In July, 2010 heavy monsoon rains in the Khyber Pakhtunkhwa, Punjab, Sindh and Balochistan regions overwhelmed the Indus River basin, it’s rivers swelled, causing flooding of epic proportions. At one point, approximately one-fifth of Pakistan's total land area was underwater, Pakistan government authorities reported. The floods directly affected over 20 million people, mostly by destruction of property, crops, livelihood and infrastructure, with a death toll of close to 2,000. The number of people affected by the flooding exceeds the combined total of individuals affected by the 2004Indian Ocean tsunami, the 2005 Kashmir earthquake and the 2010 Haiti earthquake. The lack of clean drinking water and sanitation sparked diseases, such as gastroenteritis, diarrhea and skin diseases. Cases of cholera were also confirmed in the Swat valley. More than two million homes were destroyed and parts of the country left uninhabitable. The after effects will be longlasting on the people of Pakistan. A full recovery is expected to take years.

In July, 2010 heavy monsoon rains in the Khyber Pakhtunkhwa, Punjab, Sindh and Balochistan regions overwhelmed the Indus River basin, it’s rivers swelled, causing flooding of epic proportions. At one point, approximately one-fifth of Pakistan's total land area was underwater, Pakistan government authorities reported. The floods directly affected over 20 million people, mostly by destruction of property, crops, livelihood and infrastructure, with a death toll of close to 2,000. The number of people affected by the flooding exceeds the combined total of individuals affected by the 2004Indian Ocean tsunami, the 2005 Kashmir earthquake and the 2010 Haiti earthquake. The lack of clean drinking water and sanitation sparked diseases, such as gastroenteritis, diarrhea and skin diseases. Cases of cholera were also confirmed in the Swat valley. More than two million homes were destroyed and parts of the country left uninhabitable. The after effects will be longlasting on the people of Pakistan. A full recovery is expected to take years.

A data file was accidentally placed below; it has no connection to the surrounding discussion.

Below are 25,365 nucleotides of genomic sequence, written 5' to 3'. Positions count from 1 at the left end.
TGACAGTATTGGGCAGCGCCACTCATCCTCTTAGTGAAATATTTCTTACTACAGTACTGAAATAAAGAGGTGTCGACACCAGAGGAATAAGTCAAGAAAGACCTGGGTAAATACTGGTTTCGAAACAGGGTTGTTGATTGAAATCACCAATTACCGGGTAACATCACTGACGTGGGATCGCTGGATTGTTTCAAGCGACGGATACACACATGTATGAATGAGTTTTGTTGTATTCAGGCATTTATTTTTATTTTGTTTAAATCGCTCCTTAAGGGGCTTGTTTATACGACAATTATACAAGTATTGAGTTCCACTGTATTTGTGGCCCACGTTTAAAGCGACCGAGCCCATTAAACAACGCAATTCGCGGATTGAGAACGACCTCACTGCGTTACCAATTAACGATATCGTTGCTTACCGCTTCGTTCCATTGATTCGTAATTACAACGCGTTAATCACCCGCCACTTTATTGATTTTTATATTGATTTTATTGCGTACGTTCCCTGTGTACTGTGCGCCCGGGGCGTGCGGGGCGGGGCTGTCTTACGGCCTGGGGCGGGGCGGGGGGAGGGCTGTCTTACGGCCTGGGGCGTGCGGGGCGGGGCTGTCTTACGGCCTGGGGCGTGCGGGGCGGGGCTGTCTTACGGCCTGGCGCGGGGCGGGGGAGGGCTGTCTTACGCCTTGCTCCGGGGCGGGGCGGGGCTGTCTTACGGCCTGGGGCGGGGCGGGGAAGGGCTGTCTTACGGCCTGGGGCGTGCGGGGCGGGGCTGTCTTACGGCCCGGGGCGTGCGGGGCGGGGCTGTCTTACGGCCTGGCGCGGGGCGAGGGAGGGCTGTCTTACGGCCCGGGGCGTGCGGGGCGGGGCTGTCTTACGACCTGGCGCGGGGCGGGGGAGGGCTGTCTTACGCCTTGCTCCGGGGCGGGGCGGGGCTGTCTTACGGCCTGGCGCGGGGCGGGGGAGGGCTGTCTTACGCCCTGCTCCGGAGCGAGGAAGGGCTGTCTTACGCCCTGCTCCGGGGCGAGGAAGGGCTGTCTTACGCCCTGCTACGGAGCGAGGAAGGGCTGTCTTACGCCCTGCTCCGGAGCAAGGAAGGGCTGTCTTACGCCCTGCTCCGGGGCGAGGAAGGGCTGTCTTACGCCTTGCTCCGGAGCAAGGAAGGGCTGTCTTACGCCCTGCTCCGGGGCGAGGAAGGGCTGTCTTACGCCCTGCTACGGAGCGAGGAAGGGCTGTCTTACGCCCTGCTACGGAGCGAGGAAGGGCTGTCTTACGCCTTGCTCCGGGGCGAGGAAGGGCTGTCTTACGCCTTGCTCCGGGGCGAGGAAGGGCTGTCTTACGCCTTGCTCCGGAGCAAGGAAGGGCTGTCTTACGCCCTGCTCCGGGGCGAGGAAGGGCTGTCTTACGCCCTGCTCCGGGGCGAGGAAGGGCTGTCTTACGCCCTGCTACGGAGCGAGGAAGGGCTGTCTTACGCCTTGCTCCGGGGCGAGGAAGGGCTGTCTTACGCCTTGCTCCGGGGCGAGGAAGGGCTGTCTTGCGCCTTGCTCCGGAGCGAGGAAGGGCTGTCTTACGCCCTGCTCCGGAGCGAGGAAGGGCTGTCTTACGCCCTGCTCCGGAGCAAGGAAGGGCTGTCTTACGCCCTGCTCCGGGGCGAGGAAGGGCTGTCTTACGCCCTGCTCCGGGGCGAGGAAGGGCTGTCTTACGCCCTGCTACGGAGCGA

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2010_09_13_Goza2_03.jpg
2010_08_29_Thatta_0006.jpg
2010_08_07_Sukkur_1019.jpg
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2010_08_02_Nowshera_0661.jpg
2010_08_27_Garhi_Khairo_0566.jpg
2010_08_25_Sultan_Colony_1559.jpg
2010_08_20_Alipur_0690.jpg
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2010_09_13_Goza2_04.jpg
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2010_09_14_Khainpur_Nathan_Shah_017.jpg
2010_08_07_Sukkur_0980.jpg
2010_08_25_Sultan_Colony_1840.jpg
2010_08_25_Sultan_Colony_1968.jpg
2010_08_11_Muzaffargah_0075.jpg
2010_08_26_Sukkur_2638.jpg
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2010_08_29_Thatta_0019.jpg
2010_08_29_Thatta_0023.jpg
2010_09_12_Faridabad_0005.jpg
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2010_08_22_Baseera_0110.jpg
2010_09_15_Sehwan_Sharif_0002.jpg
2010_08_19_Muzaffargah_0062.jpg